Now synthetic bonnets will wear differently, so as for this discussion, we will be taking a look at bonnets that contain or are made with natural fibers – in this case cotton. When you wash and dry your cloths at home, many made of cotton, like tee shirts and blue jeans, you will notice that after they are dried you have to clean out the dryer’s lint trap. Your cotton bonnets will also wear and loose material over time.
I weighed individual bonnets from a case of 17.5” ProCotton IronMan bonnets. Using the average weight per bonnet that was 10.88 ounces it gives us a starting point. After about 10 washings they now might weigh 10.2 or 10.4 ounces or about a 5% loss in material. The carpet cleaning machine type and its weight, the distance covered by each of the bonnet’s sides, did it clean 40 square feet in a filthy restaurant or 700 s.f. in an apartment hallway? The amount of moisture used and the carpet’s fiber type will all play a roll in this discussion. The point is to consider when it is time to add new recruits into your fleet of bonnets.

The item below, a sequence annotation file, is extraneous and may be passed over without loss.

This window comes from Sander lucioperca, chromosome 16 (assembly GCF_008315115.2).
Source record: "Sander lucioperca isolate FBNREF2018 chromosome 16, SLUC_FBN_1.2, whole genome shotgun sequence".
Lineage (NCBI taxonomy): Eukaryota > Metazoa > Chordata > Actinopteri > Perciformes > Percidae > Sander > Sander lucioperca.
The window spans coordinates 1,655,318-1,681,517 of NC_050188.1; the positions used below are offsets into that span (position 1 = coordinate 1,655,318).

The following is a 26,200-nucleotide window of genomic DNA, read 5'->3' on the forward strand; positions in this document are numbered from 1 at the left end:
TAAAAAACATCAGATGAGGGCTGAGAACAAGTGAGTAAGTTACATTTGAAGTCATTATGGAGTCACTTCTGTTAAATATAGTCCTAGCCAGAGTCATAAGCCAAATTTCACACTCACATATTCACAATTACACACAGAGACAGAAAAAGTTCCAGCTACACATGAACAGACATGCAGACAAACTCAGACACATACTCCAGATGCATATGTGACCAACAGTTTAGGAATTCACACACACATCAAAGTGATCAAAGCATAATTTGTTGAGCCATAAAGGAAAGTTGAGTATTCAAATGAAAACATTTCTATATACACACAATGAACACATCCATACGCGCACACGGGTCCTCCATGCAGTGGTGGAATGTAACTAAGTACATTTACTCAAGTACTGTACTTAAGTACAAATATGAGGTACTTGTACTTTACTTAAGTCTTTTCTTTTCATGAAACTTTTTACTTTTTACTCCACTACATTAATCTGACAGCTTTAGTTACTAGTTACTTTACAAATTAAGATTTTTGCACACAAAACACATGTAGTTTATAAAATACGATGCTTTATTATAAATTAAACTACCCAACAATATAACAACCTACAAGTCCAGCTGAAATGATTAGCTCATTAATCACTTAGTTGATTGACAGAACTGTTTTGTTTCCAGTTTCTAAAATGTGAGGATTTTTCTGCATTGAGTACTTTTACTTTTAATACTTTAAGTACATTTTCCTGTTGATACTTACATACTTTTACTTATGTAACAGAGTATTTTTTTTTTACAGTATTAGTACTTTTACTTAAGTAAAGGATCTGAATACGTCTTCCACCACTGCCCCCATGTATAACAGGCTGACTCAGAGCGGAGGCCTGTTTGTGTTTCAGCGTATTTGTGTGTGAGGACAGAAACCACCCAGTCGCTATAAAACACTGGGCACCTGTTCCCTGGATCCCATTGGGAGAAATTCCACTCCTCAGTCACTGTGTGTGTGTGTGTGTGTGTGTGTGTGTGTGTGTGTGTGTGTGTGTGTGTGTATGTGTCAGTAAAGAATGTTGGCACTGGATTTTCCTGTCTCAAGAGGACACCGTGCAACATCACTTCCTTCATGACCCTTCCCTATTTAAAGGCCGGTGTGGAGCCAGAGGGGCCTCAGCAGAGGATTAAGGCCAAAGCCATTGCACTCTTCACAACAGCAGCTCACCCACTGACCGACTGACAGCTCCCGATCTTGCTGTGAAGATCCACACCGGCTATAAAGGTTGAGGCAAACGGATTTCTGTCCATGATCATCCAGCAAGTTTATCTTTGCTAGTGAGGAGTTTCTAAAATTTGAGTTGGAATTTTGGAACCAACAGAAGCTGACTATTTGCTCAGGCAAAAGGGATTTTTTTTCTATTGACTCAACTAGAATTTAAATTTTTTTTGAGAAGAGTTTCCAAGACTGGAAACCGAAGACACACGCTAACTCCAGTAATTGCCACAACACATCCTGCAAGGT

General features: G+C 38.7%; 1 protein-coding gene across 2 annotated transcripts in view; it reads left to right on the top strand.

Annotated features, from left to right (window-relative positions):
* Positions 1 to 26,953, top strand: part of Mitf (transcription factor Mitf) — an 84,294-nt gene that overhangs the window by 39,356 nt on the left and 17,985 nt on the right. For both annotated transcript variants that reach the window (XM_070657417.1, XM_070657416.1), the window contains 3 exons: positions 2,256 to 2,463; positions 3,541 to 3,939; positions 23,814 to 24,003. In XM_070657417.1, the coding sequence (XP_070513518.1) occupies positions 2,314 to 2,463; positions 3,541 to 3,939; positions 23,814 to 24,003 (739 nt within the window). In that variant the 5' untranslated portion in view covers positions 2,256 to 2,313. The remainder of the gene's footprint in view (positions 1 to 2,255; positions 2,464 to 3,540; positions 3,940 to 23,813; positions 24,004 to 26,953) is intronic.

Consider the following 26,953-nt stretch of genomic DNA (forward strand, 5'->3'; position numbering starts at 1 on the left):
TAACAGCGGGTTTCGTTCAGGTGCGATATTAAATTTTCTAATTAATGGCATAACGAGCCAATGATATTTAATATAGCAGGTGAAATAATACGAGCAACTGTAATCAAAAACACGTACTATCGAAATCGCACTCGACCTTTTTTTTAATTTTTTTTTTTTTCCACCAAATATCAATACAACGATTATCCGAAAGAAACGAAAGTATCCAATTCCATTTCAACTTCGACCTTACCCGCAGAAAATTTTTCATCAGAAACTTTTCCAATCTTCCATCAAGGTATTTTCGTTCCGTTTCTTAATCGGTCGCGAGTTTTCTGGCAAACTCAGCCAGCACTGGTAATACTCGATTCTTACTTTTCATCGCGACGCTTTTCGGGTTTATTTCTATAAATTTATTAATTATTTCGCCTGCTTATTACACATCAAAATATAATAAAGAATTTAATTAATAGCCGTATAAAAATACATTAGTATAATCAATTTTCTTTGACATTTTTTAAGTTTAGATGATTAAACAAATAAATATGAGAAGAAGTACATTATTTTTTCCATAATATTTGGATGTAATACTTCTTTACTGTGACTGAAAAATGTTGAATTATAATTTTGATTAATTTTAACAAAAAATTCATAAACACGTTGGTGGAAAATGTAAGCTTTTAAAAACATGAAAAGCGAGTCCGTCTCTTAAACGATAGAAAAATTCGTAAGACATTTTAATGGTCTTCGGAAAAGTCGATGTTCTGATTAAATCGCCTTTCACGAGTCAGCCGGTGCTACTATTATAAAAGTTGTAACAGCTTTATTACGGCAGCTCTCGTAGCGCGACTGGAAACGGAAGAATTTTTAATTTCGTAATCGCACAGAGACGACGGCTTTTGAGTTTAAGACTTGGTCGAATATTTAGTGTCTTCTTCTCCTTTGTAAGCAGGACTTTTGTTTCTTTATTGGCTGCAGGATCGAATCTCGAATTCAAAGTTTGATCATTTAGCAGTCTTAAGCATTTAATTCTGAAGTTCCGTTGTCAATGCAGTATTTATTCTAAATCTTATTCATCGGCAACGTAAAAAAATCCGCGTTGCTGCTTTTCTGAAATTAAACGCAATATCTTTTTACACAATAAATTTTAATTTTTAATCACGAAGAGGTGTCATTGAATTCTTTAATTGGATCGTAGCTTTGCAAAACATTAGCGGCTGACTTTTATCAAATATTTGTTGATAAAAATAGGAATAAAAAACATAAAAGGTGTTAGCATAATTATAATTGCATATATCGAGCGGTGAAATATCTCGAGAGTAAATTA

Based on my usage, machine type and cleaning I’m calculating a 5 to 6% fiber loss per every 10 cleanings. Why is this important? As the bonnets age and lose material, they will also at some point start to lose their “brand new” cleaning ability. So now you have an important new client you want to impress, so do you grab your bonnet with 30 wash cycles on it or a brand new bonnet that will show the greatest contrast from the dirty side as you flip it over to show them the clean side and what you just accomplished for them. The same would be true for a service call that had a very dirty carpet. Save your aged bonnets for the moderate soils and introduce your new bonnets to the more heavily soiled cleanings.
by John H. Klucznik, Founder of Bonnet Pro and Key Floor Care